• Are you holding yourself to the core values that you have set for yourself?

3. Positive Reinforcement and Support System

  • Do you get positive reinforcement from those around you?
  • Do you have a support system, whether from family, friends, or society?
  • What gives you a sense of security and peace?

4. A Sense of Life Satisfaction and Accomplishments

  • Are you satisfied with your accomplishments?
  • What do you look to deep inside yourself when things are falling apart?
  • Do you feel drained from life with nothing left to give?
  • Do people take more from you than they give to you?

You need to have something to look forward to that keeps you happy and excited. With a positive support system and a strong set of values that you set for yourself, you will keep your power and reach your accomplishments, giving you a strong base foundation of happiness worth standing on. No one can drain your energy or take your power away unless you let them!

Featured photo credit: Weebly Stock Photos via gettyimages.com

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Lorrie Ober

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The Gentle Art of Saying No

The Gentle Art of Saying No

No!

It’s a simple fact that you can never be productive if you take on too many commitments — you simply spread yourself too thin and will not be able to get anything done, at least not well or on time.

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But requests for your time are coming in all the time — through phone, email, IM or in person. To stay productive, and minimize stress, you have to learn the Gentle Art of Saying No — an art that many people have problems with.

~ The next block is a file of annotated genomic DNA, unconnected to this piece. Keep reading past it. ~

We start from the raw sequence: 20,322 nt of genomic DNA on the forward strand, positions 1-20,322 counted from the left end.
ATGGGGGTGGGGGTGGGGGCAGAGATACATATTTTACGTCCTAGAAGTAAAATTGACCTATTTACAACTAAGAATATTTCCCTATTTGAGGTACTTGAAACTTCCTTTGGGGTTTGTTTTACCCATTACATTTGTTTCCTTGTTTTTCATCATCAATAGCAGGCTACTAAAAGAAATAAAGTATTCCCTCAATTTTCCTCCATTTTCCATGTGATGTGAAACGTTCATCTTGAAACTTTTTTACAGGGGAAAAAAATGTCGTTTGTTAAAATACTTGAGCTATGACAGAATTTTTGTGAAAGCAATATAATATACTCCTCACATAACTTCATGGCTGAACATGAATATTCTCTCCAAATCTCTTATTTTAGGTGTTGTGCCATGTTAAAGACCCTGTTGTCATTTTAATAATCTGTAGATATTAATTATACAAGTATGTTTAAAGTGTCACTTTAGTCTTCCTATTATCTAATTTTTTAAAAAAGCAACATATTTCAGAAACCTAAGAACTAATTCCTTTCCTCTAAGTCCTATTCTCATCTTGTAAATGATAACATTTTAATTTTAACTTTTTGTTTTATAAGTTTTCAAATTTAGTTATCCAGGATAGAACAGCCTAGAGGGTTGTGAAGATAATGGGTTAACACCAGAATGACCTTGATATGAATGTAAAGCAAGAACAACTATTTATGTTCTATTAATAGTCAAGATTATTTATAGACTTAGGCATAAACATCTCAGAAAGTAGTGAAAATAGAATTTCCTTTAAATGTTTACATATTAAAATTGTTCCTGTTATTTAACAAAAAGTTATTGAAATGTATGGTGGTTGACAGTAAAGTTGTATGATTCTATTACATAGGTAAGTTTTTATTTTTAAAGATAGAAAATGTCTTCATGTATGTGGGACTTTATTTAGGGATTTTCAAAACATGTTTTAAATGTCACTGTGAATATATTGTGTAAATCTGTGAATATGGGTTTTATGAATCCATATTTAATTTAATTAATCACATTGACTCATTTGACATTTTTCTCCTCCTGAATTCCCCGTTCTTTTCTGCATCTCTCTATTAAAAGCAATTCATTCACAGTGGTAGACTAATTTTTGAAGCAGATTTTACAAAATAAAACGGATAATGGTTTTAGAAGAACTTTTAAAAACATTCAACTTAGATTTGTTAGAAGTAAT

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What’s so hard about saying no? Well, to start with, it can hurt, anger or disappoint the person you’re saying “no” to, and that’s not usually a fun task. Second, if you hope to work with that person in the future, you’ll want to continue to have a good relationship with that person, and saying “no” in the wrong way can jeopardize that.

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But it doesn’t have to be difficult or hard on your relationship. Here are the Top 10 tips for learning the Gentle Art of Saying No:

  1. Value your time. Know your commitments, and how valuable your precious time is. Then, when someone asks you to dedicate some of your time to a new commitment, you’ll know that you simply cannot do it. And tell them that: “I just can’t right now … my plate is overloaded as it is.”
  2. Know your priorities. Even if you do have some extra time (which for many of us is rare), is this new commitment really the way you want to spend that time? For myself, I know that more commitments means less time with my wife and kids, who are more important to me than anything.
  3. Practice saying no. Practice makes perfect. Saying “no” as often as you can is a great way to get better at it and more comfortable with saying the word. And sometimes, repeating the word is the only way to get a message through to extremely persistent people. When they keep insisting, just keep saying no. Eventually, they’ll get the message.